It’s RFE season! With over one in every four H-1B petitions receiving an RFE in the past few years, there’s a good chance that one of those was sent to you, or your employee or client. While there are many problems associated with receiving an RFE – even more time, money and work invested in the petition, stress, a red flag that draws attention to the little details of your case, or your client or employee’s case that would have otherwise gone unnoticed – it is also far from the end of the world. It is also an opportunity to strengthen the case.
To successfully answer an RFE, you must sit down with your team and understand what documentation and evidence is being asked for, and what questions CIS is trying to answer with this evidence requested. Once you understand what questions CIS has that were left unanswered by the initial petition, you can take the next step to answering it. Providing the answer may not be so straightforward. In fact, many RFEs don’t actually have a solution in the wording. Talk to a credential evaluator with experience working with RFEs and difficult cases. They understand CIS trends, and what CIS is REALLY asking for when they request specific evidence which may or may not be possible or realistic for you to provide with the time and resources allotted.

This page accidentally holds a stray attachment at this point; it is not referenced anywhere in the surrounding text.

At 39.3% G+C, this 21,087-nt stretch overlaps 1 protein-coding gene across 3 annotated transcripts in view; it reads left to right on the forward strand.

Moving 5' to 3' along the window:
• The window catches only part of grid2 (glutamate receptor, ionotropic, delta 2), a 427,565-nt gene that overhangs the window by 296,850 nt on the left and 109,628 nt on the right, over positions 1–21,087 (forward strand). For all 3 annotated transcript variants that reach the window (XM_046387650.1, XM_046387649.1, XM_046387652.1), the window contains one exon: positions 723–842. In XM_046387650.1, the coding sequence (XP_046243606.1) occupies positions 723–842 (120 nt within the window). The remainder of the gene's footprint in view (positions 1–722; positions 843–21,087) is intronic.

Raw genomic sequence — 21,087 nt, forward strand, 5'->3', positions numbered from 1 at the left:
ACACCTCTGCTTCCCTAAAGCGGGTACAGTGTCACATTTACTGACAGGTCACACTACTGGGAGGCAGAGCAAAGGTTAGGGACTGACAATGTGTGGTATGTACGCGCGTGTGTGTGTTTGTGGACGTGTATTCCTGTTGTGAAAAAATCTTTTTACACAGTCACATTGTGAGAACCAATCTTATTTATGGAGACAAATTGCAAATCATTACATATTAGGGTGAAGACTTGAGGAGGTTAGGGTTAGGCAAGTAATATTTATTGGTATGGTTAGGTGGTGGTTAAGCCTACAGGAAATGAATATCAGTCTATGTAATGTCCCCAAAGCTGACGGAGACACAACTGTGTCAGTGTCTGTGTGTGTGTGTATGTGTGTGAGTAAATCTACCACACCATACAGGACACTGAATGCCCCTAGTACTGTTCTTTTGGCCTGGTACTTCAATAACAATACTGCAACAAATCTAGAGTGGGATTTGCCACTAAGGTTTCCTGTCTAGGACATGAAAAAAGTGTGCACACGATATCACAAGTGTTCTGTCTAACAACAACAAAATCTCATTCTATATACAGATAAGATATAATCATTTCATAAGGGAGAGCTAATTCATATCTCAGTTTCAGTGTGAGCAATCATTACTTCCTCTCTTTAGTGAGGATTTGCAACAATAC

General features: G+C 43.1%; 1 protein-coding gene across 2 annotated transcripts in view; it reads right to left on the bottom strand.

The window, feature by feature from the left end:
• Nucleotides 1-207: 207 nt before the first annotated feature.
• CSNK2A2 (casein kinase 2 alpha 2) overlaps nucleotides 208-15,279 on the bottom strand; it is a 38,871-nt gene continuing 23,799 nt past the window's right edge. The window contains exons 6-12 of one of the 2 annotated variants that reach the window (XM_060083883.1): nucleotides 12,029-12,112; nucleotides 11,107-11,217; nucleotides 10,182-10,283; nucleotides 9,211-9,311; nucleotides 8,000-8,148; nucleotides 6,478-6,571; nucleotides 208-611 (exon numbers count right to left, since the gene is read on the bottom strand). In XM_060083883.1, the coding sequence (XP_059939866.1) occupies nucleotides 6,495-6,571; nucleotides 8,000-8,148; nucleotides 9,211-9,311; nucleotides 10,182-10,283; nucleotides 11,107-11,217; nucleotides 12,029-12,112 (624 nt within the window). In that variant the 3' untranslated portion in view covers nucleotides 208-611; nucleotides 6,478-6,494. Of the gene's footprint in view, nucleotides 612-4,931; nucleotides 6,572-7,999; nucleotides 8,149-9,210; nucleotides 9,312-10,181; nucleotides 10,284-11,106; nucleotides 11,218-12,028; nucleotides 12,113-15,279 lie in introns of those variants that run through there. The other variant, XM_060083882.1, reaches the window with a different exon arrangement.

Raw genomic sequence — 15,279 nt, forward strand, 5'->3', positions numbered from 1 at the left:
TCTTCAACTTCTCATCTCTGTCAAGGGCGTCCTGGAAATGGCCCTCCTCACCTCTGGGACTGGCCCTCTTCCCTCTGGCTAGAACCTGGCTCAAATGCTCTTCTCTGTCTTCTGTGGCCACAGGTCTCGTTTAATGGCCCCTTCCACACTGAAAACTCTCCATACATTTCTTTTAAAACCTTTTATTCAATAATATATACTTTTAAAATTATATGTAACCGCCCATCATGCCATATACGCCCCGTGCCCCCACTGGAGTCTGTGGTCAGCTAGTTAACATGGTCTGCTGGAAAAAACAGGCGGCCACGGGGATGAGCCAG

Below are four common RFEs we have seen cross our desks more and more frequently in the past few years.
The H-1B visa is for foreign nationals coming to work in the United States with a bachelor’s degree or higher to work in a specialty occupation. No doubt, this is why we are seeing so many RFEs that deal precisely with these factors. Let’s take a closer look.
What is the foreign equivalent of a US bachelor’s degree or higher? This has proven a difficult question because educational systems differ greatly across borders. The two most common RFEs we have seen resulting from this have to do with degrees that don’t call themselves degrees or do not have a direct equivalent specialization, and Indian three-year bachelor’s degrees. If you or your employee or client has an Indian three-year bachelor’s degree, do NOT submit a petition without a credential evaluation or you will get an RFE regarding this. Although the Indian three-year degree tends to have more classroom contact hours than a US four-year degree, CIS requires you or your employee or client account for the missing fourth year to have an acceptable equivalency for the H-1B visa. Three years of progressive work experience can be converted into one year of college credit to account for this year. Talk to a credential evaluation agency with the authority to do this, and the knowledge of international education to provide the evidence to fortify this equivalency.